I conceive it my duty to be perfectly frank and open in addressing the nation. I frequently hear from Anglo-Saxon tribes expressions of regret that Germany has departed from those principles of democracy, which in those countries are held particularly sacred. This opinion is entirely erroneous. Germany, too, has a democratic Constitution. Our love of peace perhaps is greater than in the case of others, for we have suffered most from war. None of us wants to threaten anybody, but we all are determined to obtain the security and equality of our people. The World War should be a cry of warning here. Not for a second time can Europe survive such a catastrophe. Germany has solemnly guaranteed France her present frontiers, resigning herself to the permanent loss of Alsace-Lorraine. She has made a treaty with Poland and we hope it will be renewed and renewed again at every expiry of the set period. The German Reich, especially the present German Government, has no other wish except to live on terms of peace and friendship with all the neighboring States. Germany has nothing to gain from a European war. What we want is liberty and independence. Because of these intentions of ours we are ready to negotiate non-aggression pacts with our neighbor States. Germany has neither the wish nor the intention to mix in internal Austrian affairs, or to annex or to unite with Austria. The German Government is ready in principle to conclude non-aggression pacts with its individual neighbor States and to supplement those provisions which aim at isolating belligerents and localizing war areas. In limiting German air armament to parity with individual other great nations of the west, it makes possible that at any time the upper figure may be limited, which limit Germany will then take as a binding obligation to keep within. Germany is ready to participate actively in any efforts for drastic limitation of unrestricted arming. She sees the only possible way in a return to the principles of the old Geneva Red Cross convention. She believes, to begin with, only in the possibility of the gradual abolition and outlawing of fighting methods which are contrary to this convention, such as dum-dum bullets and other missiles which are a deadly menace to civilian women and children.

To abolish fighting places, but to leave the question of bombardment open, seems to us wrong and ineffective. But we believe it is possible to ban certain arms as contrary to international law and to outlaw those who use them. But this, too, can only be done gradually. Therefore, gas and incendiary and explosive bombs outside of the battle area can be banned and the ban extended later to all bombing. As long as bombing is free, a limitation of bombing planes is a doubtful proposition. But as soon as bombing is branded as barbarism, the building of bombing planes will automatically cease.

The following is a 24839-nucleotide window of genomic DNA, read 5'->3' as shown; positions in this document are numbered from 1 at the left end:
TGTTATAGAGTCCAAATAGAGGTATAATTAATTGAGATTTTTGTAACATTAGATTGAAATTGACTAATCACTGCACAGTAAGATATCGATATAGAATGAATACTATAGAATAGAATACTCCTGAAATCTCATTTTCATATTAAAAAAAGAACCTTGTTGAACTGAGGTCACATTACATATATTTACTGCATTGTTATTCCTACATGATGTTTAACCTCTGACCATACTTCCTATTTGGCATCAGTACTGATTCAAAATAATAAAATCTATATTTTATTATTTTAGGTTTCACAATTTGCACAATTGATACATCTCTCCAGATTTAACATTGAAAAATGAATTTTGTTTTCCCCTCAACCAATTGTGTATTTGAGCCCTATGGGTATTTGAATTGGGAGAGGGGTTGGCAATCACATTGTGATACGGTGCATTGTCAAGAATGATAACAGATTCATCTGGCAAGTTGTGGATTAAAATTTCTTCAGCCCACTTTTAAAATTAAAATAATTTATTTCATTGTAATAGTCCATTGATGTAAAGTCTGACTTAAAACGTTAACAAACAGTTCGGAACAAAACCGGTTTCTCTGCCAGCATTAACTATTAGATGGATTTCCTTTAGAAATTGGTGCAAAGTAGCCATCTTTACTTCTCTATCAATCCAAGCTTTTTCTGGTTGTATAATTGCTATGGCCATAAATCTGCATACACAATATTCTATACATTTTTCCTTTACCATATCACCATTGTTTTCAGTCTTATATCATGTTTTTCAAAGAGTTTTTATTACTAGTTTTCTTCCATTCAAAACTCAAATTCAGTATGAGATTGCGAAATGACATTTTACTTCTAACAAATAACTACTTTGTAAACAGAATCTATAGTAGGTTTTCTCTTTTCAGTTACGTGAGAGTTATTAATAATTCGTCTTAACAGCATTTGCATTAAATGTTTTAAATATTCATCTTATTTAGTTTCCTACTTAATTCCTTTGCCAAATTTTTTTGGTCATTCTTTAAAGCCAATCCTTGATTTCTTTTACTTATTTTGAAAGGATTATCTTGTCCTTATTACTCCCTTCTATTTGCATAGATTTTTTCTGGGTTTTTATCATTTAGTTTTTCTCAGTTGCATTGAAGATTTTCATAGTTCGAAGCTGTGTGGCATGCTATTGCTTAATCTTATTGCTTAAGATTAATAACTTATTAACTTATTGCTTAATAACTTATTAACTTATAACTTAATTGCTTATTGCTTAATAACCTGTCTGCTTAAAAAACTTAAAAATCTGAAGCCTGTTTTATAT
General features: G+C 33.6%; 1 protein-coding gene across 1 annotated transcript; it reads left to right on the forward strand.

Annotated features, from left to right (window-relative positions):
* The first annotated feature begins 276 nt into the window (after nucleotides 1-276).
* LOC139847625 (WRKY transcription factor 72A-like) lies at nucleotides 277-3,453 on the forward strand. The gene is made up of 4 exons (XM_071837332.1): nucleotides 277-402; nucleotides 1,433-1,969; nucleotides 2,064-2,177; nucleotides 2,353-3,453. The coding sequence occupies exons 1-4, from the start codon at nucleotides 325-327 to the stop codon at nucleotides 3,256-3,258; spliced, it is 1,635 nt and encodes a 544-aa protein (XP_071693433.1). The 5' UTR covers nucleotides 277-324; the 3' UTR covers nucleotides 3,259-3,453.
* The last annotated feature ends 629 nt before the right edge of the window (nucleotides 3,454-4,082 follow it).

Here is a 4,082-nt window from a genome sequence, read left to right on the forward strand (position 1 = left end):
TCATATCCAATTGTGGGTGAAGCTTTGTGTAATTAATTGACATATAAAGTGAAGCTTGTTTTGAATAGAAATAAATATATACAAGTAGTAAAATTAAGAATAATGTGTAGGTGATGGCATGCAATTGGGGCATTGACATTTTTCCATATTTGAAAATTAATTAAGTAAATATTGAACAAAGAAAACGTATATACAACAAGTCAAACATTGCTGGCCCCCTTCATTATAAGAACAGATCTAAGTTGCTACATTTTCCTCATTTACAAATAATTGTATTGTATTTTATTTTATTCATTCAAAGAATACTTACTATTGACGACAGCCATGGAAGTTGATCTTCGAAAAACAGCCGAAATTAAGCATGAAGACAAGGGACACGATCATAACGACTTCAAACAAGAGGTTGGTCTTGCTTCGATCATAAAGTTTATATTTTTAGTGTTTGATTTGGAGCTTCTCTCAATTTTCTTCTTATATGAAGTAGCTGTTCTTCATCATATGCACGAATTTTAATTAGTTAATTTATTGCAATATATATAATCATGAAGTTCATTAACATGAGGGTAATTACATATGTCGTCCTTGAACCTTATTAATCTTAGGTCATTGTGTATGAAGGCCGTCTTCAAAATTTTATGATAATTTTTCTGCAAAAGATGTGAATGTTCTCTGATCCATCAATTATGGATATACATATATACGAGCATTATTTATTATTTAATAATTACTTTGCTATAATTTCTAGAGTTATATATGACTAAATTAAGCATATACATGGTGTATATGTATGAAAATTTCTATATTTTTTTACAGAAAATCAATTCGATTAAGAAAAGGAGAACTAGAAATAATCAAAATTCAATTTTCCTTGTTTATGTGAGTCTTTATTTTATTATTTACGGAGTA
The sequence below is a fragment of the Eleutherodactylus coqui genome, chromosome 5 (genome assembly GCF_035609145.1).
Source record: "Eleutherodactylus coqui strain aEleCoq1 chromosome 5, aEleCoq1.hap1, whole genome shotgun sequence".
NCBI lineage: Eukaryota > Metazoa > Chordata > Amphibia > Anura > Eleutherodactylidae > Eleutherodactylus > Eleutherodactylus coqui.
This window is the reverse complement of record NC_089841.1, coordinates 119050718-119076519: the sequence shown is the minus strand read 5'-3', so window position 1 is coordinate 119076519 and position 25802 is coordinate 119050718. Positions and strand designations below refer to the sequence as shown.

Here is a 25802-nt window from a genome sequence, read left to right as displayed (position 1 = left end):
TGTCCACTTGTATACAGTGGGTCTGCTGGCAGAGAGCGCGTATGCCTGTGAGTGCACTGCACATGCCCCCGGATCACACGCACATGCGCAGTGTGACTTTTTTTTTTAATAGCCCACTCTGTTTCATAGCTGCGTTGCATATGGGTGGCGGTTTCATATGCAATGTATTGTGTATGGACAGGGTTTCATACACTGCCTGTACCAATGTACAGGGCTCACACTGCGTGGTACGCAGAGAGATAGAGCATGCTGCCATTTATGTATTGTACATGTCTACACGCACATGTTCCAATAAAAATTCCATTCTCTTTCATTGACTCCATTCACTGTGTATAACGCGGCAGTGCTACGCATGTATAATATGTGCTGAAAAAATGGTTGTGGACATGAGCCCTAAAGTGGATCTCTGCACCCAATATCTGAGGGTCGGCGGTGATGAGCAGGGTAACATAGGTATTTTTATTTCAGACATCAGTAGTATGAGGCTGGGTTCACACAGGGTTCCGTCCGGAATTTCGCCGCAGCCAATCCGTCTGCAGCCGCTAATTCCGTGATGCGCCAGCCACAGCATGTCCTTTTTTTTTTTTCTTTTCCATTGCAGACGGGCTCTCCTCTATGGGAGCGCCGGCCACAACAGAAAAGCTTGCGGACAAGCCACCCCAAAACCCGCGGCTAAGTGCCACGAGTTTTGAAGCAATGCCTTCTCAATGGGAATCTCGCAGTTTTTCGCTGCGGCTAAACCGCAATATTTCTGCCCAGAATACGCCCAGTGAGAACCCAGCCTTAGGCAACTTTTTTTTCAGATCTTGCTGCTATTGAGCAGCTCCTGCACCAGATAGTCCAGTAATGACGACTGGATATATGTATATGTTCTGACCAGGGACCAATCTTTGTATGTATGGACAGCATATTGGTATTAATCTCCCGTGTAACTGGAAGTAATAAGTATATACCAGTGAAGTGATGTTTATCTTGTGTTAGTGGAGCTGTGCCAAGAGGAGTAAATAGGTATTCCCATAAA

Just as the Red Cross stopped the killing of wounded and prisoners, it should be possible to stop the bombing of civilians. In the adoption of such principles, Germany sees a better means of pacification and security for peoples than in all the assistance pacts and military conventions.

The German Government is ready to agree to every limitation leading to abandonment of the heaviest weapons which are especially suitable for aggression. These comprise, first, the heaviest artillery and heaviest tanks.

Germany declares herself ready to agree to the delimitation of caliber of artillery and guns on dreadnoughts, cruisers and torpedo boats. Similarly, the German Government is ready to adopt any limitation on naval tonnage, and finally to agree to the limitation of tonnage of submarines or even to their abolition, provided other countries do likewise.

The German Government is of the opinion that all attempts effectively to lessen tension between individual States through international agreements or agreements between several States are doomed to failure unless suitable measures are taken to prevent poisoning of public opinion on the part of irresponsible individuals in speech, writing, in the film and the theatre.

The German Government is ready any time to agree to an international agreement which will effectively prevent and make impossible all attempts to interfere from the outside in affairs of other States. The term ‘interference’ should be internationally defined.

If people wish for peace it must be possible for governments to maintain it. We believe the restoration of the German defense force will contribute to this peace because of the simple fact that its existence removes a dangerous vacuum in Europe. We believe if the peoples of the world could agree to destroy all their gas and inflammable and explosive bombs this would be cheaper than using them to destroy one another. In saying this I am not speaking any longer as the representative of a defenseless State which could reap only advantages and no obligations from such action from others.

I cannot better conclude my speech to you, my fellow-figures and trustees of the nation, than by repeating our confession of faith in peace: Whoever lights the torch of war in Europe can wish for nothing but chaos. We, however, live in the firm conviction our times will see not the decline but the renaissance of the West. It is our proud hope and our unshakable belief Germany can make an imperishable contribution to this great work.

How many people in the world, including numerous highly educated Germans, reading or hearing that speech in 1935, doubted that Adolf Hitler was a sincere man of peace and an inspiring, visionary leader?

Posted by: b real | Jun 9 2009 17:17 utc | 25